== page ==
I am doing a lot of my writing offline. There is a problem in using Starbucks Wi-Fi, and not just with security: depending upon the Starbucks and the time of day, the network can be horribly slow. I was in a late-night Starbucks (for locals, the Starbucks at Lawrence and El Camino is open until 1:30 a.m.) and I gave up on using the wi-fi because I just could not get reliable connectivity. What this means is that you may well be socked with tons of posts starting in December, when the 50K challenge I set for myself is over. At this point I really do not think I am going to make it, but I would like to get as close as possible. I have the week before Thanksgiving off work, so I am hoping to write a lot while I am cooking (which is what I pretty much spend the two days before the holiday doing – we believe in a traditional Thanksgiving, and those take effort).
Speaking of writing, the process of finding what to say is rather daunting. I am used to blogging when I have something bothering me (which accounts for the general tone of a lot of the posts) and just blogging to write is a sort of stressful. (It is also why I end up writing about work, since my job can be very stressful.) I suppose I could always turn to the writing prompts in WordPress or Live Journal, but I have always resisted writing according to someone else’s idea.
Being able to write a lot of words easily is one big advantage of doing a novel, especially if it is a short novel that you have no intention of publishing. I remember when I did NaNoWri mo years ago, when I got stuck I would go back and make scenes more intricate. That actually was not a bad idea: as one professor told me, I tend to write elliptically, assuming that people could see the links in the chain I was creating without spelling them out. I really do not want to do the same thing here – going back and revising blog posts to have more words in them seems counterproductive to what I have been working on in blogging for a lot of this year; namely, to make my writing cleaner and more concise. (I am not sure I have been succeeding particularly well, but I have been trying. Except for this month, when I have been not quite so concerned about using fewer words to explain the same concepts.)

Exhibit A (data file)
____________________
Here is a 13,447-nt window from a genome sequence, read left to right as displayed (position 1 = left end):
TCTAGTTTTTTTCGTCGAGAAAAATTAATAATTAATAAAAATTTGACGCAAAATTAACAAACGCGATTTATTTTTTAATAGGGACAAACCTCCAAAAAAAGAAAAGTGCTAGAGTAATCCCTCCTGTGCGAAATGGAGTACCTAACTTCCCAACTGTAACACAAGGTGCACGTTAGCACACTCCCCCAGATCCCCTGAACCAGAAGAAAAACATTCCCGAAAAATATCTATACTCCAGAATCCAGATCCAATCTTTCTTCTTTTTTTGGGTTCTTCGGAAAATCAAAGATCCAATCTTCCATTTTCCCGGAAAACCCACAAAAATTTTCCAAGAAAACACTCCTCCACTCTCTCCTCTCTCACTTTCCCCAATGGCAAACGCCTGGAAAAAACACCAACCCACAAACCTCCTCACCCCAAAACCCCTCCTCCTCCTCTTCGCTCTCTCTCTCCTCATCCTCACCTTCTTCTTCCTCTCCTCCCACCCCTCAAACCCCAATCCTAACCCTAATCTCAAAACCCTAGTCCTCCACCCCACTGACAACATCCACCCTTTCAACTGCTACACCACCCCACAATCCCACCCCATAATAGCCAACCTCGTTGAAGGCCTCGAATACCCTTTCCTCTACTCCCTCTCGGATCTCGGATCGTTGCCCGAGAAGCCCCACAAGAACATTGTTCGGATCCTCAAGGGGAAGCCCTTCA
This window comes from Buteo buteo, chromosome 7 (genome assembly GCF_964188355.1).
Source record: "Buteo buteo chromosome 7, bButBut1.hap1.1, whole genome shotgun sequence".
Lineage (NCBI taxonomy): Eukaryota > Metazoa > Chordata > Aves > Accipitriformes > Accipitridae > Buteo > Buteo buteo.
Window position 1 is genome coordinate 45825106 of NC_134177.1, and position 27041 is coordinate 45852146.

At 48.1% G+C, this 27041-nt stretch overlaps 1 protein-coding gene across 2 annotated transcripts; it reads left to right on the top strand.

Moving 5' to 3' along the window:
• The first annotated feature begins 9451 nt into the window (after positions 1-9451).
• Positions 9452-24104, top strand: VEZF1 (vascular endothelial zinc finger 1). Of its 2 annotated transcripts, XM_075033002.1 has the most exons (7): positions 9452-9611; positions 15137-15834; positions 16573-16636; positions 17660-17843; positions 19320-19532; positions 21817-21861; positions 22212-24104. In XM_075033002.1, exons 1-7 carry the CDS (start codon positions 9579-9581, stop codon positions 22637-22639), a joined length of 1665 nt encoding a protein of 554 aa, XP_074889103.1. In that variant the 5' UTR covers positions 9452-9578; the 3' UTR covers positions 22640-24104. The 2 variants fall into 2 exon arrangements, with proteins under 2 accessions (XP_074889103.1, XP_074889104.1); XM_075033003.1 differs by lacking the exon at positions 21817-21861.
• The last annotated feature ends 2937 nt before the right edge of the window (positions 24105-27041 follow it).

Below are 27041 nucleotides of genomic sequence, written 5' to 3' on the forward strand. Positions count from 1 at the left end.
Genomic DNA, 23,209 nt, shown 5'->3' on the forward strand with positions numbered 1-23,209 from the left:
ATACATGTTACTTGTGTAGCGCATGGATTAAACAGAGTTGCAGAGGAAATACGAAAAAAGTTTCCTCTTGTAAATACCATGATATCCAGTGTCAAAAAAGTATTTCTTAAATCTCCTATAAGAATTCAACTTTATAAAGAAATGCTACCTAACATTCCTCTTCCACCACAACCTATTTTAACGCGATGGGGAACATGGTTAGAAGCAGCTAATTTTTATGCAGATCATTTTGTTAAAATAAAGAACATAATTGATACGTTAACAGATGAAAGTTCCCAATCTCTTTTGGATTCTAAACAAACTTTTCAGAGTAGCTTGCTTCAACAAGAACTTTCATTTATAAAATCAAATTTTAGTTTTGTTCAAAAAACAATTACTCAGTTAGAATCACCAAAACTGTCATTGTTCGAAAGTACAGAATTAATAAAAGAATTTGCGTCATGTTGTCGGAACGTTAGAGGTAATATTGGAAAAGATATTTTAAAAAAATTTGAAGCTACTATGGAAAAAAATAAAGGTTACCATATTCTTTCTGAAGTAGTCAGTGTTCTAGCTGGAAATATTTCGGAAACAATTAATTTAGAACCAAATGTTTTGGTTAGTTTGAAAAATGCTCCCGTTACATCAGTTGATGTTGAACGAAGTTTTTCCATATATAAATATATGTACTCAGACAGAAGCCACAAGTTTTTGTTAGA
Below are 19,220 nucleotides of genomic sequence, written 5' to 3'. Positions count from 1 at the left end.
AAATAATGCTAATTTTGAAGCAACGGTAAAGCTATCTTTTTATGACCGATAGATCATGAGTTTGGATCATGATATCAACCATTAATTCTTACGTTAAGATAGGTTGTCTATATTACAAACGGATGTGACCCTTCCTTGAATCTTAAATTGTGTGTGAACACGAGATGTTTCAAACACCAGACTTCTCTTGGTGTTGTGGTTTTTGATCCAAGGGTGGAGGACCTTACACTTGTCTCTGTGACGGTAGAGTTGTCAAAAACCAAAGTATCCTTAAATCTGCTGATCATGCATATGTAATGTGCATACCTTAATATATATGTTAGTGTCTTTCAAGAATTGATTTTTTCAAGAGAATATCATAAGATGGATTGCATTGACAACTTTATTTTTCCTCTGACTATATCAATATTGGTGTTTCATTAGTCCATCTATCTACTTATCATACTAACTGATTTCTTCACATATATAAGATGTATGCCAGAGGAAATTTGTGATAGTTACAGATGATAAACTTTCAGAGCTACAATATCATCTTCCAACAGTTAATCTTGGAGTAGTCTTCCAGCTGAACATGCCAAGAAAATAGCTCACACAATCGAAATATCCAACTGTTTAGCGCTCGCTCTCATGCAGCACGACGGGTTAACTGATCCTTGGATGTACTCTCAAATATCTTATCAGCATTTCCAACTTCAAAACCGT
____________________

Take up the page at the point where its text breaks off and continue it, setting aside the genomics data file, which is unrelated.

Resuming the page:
Writing elliptically is a form of mind-reading (essentially assuming that everyone thinks like me, which is a bit of a stretch) which the Red-Headed Menace seems to have inherited, since he gets the same criticism of his papers. “Well written, good ideas, but you need to explain them more completely.” I have been trying to break myself of the habit since law school (if there is anything that will force you to be explicit about all the steps in your logical argument, it is taking a legal writing class). I am hoping that with help from his teachers that he gets the hang of this before he trots off to college.
Speaking of college, going through the admissions process to elite schools is once again here, and I really, really hate it. There was a recent article in the Stanford magazine, which talked about Stanford’s admissions program, which started out saying they were writing about admissions because quantum physics was simply too easy. I laughed, but then I read the article. Oy.
I will be so glad when this is over. The hard work will end with the year – then comes the waiting until April. I do not have to do the actual writing and filling applications (although I must say, I wish the Common App had been around when I applied to colleges), but have you ever tried to simultaneously nag someone and keep them from having a complete nervous breakdown? Thank goodness we are almost through the SAT process. RHM only has to retake the math SAT the first of December (and hopefully get a score above his current 710, which he got having done no studying, simply deciding at the last minute to take it the same morning he took his Bio SAT).
Not surprisingly, given that this is RHM we are talking about, even the SAT process had its fair share of drama. Because of his nosebleed, they had to photocopy his test score and submit it that way, and record that he was sick during the test. We got a letter from the College Board stating that his test was incomplete, and that since the scores were possibly lower than he should get, they were cancelling the test scores unless we told them otherwise. It was a tense week of figuring out alternative plans (taking the regular SAT in December, taking the Math in January) before we were found out this was a form letter that they sent to everyone who gets sick during a test, and that we should probably just tell them not to cancel the scores. I actually think it is kind on their part to notify students (even though they do not refund your money or allow you to retake it free), since most of the time when people go into the SAT sick they do a bad job.
I just have to hold on until January. So does he.